2 Kings 5
2Now the Arameans on one of their raids had taken a young girl captive from the land of Israel, and she served Naaman’s wife.
This is just a fragment of the story, a setup for what is to come. By her, Naaman comes to learn that there is a possibility for healing in Israel. Still, she represents an important theme in the story: it is the poor who understand the power and grace of God. A slave girl trusts in the work of God through the prophet; the King of Israel has no such trust. Naaman is offended and rejects the prophet; servants persuade him to undertake this simple task of washing in the Jordan River. Those with wealth and power often have trouble trusting a higher power. Those on the underside often have no other choice.
So here is this young girl, taken captive in a raid, taken from home and community, made a slave, but she has lost neither faith in God nor compassion for her captors. “If only my lord were with the prophet who is in Samaria! He would cure him of his leprosy.”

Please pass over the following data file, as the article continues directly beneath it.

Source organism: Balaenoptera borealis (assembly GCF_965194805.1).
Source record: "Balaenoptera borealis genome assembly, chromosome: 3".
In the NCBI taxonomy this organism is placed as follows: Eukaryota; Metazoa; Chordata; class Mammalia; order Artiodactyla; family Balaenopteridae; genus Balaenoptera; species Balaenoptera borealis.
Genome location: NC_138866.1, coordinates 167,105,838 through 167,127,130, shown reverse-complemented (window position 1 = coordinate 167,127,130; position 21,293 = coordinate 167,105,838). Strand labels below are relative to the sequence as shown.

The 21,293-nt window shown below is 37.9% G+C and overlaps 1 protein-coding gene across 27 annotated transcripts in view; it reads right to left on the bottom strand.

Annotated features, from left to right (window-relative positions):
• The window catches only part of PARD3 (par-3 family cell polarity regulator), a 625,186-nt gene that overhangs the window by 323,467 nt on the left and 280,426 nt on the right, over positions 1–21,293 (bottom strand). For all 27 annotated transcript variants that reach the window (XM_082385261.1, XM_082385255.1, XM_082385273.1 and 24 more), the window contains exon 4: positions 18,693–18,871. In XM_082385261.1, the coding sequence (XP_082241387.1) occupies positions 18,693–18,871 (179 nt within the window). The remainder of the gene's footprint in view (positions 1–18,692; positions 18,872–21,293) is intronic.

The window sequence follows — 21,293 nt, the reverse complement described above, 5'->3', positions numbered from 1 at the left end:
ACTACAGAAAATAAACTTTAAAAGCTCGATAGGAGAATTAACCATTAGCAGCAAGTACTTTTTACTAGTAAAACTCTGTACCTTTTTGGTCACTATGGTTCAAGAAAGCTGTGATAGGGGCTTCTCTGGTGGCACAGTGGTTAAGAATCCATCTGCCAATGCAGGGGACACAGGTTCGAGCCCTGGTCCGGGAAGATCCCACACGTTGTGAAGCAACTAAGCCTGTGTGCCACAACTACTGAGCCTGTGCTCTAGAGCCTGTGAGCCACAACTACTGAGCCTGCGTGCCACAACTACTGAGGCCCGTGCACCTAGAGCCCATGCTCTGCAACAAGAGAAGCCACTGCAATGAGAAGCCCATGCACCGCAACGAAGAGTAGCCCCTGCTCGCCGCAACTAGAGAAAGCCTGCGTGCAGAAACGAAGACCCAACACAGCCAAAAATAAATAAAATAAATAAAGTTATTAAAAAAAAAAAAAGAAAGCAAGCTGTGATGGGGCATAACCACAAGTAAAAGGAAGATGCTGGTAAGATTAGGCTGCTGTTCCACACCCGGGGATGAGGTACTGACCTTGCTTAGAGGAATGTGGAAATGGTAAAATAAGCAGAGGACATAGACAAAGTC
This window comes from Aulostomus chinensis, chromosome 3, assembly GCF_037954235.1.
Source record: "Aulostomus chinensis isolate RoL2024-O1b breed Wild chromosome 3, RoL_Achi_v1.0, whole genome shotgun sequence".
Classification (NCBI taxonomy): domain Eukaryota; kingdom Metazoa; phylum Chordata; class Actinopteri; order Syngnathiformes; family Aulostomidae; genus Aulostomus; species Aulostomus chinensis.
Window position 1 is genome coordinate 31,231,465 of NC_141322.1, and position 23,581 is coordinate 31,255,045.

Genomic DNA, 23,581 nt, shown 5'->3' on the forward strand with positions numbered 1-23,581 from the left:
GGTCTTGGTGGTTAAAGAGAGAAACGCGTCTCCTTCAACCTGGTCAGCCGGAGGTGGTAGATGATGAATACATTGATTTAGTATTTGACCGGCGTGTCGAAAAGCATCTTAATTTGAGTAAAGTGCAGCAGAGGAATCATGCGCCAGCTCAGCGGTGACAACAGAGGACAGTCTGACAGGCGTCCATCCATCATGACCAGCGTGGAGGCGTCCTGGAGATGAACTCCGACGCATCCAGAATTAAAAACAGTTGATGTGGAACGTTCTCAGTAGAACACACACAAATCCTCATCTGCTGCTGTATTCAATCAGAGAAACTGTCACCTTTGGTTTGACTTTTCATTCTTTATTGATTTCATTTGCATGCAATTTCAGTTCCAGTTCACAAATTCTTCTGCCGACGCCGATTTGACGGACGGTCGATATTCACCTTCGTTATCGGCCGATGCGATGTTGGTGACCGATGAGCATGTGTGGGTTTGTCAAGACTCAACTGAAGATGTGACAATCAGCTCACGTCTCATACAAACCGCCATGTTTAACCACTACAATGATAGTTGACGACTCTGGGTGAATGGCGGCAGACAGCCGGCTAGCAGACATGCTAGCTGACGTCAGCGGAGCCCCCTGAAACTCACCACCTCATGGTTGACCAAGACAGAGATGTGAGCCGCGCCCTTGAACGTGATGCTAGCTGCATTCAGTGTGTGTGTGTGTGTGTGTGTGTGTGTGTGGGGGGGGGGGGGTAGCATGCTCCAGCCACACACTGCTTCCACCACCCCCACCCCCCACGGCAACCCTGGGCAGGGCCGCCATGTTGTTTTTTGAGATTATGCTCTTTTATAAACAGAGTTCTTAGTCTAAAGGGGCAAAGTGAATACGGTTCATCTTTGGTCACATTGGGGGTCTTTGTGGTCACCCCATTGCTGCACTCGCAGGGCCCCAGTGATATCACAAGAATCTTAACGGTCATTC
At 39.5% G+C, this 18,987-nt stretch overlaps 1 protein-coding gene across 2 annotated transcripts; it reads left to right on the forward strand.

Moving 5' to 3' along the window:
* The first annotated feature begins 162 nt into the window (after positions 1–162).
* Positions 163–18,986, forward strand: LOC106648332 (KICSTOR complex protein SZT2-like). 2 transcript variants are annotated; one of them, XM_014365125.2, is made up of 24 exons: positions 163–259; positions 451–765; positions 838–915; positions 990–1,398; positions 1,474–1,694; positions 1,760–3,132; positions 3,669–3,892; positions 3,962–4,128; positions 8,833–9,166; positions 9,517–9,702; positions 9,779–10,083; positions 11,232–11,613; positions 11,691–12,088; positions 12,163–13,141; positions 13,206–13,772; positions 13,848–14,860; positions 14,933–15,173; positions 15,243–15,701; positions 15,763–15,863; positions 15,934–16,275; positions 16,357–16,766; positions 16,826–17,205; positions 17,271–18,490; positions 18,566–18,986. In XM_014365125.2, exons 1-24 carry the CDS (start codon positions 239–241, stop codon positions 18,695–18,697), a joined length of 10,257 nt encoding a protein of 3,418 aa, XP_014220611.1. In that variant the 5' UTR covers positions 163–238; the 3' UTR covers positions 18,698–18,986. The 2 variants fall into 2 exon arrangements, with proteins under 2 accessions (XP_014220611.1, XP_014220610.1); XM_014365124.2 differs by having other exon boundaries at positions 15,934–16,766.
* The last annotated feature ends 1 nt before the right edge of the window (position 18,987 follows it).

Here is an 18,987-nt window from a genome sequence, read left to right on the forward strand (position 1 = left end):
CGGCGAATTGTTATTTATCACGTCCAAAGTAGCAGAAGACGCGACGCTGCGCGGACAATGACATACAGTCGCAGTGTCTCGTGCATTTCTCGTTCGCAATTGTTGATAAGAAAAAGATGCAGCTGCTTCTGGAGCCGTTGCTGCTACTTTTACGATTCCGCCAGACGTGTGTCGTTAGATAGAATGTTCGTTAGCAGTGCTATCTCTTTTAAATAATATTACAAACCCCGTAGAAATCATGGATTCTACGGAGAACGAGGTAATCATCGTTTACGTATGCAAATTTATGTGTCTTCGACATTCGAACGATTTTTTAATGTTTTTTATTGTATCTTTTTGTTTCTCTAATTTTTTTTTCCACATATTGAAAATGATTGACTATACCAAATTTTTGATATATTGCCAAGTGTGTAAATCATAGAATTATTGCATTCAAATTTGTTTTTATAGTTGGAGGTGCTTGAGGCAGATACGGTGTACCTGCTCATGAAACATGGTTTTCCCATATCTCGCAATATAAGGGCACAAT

But it is hard to pass by this fragment of the story without recognizing that the stealing of people into bondage is taken for granted by the narrator. There is no sense of horror at the idea of such bondage. No pause to condemn our degraded humanity. It just is what it is. It is what it always has been. It is what it continues to be. Human trafficking. Child soldiers. Economic enslavements. Child brides sold into marriage. Domestic violence. We were not created to enslave or be enslaved. It was not the way of God in creating and blessing the world. It is not the way of God shown in liberating the children of Israel from Egypt (and liberating Egypt from slaveholding). It is not the way of God in the legal codes at Sinai. It is not the way of God voiced by the prophets. It is not the way of God revealed in Jesus. Disciples are called not conscripted. Faith liberates not imprisons.
But we imprison. And we often bless our prisoning with the name of God.
Though the narrative presumes a world of slavery, it is a story about being set free. And Naaman is not only freed from his disease; a deeper, spiritual liberation occurs, a reorientation of his life. He kneels now to a new god, a god who heals and frees.